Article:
Scout - Katie Bachler


We’re very excited to welcome Katie Bachler to Joshua Tree as our first HDTS Scout!  

The HDTS Scout Residency is dedicated to learning more about the people and places that make up our diverse and ever evolving community.  

Drop into the HDTS HQ, the Scout's home base, and meet Katie, our steadfast and effervescent inaugural Scout, who can be found in her base camp at the HQ making maps, hosting conversations, and baking bread – in between her off-site adventures around town and out in the field.

Katie has a lot in store during her time here, including:

  • a series of talks featuring local experts
  • joining together to create a web of knowledge
  • a research library and archive documenting the many spaces, places, plants, and people that make up this special region
casual conversations with drop in visitors over tea

  • site visits and field trips around town

Learn more about the Scout Residency.

Katie was in residence from 2012-2013.  

You have to build a fortress


Gardening in Joshua Tree. Rich soil and a plethora of water, lots of native edibles.....Not the things we think about when conjuring a desert in the mind. I spent the morning with Jill Giegrich, an avid permaculturalist and founding member of Transition Joshua Tree, and an artist. She is beginning a permaculture demonstration garden in the backyard of her studio. She has 2 pomegranate trees and a beautiful hand-made greenhouse that is totally rat and groundsquirrel-proofed. You have to dig 2 feet down and bury a fence or they will dig under! Jill is growing a veritable brasica farm back there! So much vibrant glowing kale and chard; she feeds herself all year from this garden, using a lasagna composting method- layering manure, household foodscraps, straw, yard waste directly on the plants. She is coming up with ways to conserve Joshua Tree's super precious resource, water. Joshua Tree is built on top of a 10,000 year old aquifer that will run out of water in 200 years, says the US Geological Survey. Nitrates from our urine seep into this aquifer. We live in the desert and it is so so dry, and we need nutrition rich soil. Jill is advocating pouring diluted urine(10 to 1) onto straw bales, creating a nutrient rich space, as the carbon of the straw mixes with the nitrogen in the urine, beginning the composting process. You can read more about this on her blog. Jill is great, I am going to a meditation with her tonight!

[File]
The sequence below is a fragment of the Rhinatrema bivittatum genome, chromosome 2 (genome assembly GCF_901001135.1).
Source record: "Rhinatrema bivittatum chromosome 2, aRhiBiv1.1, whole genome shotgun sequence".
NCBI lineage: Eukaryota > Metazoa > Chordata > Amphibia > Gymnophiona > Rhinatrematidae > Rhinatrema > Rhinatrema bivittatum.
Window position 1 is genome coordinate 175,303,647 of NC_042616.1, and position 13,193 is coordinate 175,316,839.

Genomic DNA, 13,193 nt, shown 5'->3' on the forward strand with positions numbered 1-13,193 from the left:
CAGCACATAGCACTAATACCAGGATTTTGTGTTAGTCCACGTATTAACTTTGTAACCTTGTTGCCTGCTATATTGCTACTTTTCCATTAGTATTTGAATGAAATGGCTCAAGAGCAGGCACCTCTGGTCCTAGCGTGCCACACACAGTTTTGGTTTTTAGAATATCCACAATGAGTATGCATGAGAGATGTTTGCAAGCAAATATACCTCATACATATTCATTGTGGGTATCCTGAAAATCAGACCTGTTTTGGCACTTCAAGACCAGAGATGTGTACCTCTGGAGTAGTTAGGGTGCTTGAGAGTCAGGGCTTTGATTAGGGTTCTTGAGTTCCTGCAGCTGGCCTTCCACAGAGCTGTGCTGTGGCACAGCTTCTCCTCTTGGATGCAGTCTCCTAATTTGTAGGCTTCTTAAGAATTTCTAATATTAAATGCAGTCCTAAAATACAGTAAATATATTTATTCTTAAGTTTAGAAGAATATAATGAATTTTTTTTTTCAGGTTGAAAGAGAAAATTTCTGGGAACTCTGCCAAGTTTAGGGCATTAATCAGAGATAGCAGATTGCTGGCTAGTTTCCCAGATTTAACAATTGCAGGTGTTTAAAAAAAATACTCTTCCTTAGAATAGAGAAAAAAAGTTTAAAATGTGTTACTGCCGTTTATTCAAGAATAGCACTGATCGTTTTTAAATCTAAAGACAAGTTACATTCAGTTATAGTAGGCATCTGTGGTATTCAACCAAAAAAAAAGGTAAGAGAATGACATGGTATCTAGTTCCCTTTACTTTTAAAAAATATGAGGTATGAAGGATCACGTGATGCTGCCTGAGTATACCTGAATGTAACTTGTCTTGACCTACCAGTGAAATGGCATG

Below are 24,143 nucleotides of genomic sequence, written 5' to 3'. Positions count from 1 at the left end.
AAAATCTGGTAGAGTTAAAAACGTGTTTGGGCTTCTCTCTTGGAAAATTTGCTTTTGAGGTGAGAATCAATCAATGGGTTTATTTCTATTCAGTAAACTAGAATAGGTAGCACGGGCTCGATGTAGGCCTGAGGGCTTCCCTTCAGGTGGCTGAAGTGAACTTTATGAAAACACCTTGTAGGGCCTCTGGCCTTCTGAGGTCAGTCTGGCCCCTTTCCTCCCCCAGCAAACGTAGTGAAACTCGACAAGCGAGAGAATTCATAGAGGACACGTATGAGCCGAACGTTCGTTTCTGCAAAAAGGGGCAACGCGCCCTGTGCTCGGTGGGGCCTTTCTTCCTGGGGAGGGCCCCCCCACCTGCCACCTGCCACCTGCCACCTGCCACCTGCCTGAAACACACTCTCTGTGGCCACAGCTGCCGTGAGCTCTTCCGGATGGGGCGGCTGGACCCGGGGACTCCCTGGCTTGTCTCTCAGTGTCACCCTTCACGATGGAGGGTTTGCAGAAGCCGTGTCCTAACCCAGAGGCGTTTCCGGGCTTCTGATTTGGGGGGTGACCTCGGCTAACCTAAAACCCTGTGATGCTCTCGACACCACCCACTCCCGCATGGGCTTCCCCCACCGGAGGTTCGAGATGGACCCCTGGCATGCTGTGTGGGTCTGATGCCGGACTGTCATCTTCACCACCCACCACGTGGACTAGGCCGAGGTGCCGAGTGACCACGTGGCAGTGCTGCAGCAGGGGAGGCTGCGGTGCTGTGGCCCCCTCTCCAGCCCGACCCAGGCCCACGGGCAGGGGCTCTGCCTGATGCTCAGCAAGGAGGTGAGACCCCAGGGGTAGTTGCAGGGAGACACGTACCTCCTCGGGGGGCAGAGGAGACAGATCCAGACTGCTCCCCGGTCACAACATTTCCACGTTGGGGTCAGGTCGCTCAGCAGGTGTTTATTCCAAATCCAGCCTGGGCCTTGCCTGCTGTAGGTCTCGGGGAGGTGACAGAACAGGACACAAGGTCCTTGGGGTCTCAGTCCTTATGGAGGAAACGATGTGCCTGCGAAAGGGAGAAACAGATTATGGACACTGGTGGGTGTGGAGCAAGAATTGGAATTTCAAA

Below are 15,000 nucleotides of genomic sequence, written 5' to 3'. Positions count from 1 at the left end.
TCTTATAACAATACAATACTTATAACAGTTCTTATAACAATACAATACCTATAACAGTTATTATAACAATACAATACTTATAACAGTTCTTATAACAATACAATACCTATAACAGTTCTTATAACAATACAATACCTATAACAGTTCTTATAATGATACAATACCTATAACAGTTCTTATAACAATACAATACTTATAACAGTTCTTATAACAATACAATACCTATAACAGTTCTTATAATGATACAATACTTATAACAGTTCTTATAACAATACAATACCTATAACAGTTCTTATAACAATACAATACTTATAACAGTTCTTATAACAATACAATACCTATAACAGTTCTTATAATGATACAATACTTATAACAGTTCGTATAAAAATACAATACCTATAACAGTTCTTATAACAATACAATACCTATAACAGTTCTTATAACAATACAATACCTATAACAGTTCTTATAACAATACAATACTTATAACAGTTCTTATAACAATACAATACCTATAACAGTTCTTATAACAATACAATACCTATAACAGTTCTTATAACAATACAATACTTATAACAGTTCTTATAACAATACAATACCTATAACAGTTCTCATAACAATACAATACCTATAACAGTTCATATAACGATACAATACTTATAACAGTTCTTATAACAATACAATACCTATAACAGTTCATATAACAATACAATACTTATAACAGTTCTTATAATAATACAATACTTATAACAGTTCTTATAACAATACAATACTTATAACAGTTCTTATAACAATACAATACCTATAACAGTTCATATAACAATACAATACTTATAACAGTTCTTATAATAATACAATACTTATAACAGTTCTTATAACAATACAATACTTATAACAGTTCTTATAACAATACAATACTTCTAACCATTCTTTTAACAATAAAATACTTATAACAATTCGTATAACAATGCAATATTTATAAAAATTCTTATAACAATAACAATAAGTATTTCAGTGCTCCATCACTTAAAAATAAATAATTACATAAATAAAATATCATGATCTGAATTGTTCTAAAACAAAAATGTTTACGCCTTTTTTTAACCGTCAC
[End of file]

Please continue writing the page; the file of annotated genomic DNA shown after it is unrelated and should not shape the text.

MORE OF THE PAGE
123 Kale!

124 Edibles!

Desert Library

Abbey, Edward Desert Solitaire

Abbey, Edward The Best of Edward Abbey

Ainsworth, Ed Five Acres of Heaven

Alexander, Christopher A Pattern Language

Austin, Mary Beyond Borders: The Selected Essays of Mary Austin

Berry, Wendell The Unsettling of America

Bachelard, Gaston The Poetics of Space

Hiss, Tony The Experience of Place

Hyde, Lewis The Gift

Krakaur, Jon Into the Wild

Kurutz, KD and Gary California Calls You

Nash, Roderick Wilderness and the American Mind

Schama, Simon Landscape and Memory

Smithson, Robert The Collected Writings

Solnit, Rebecca Storming the Gates of Paradise

Thoreau, Henry David Collected Writings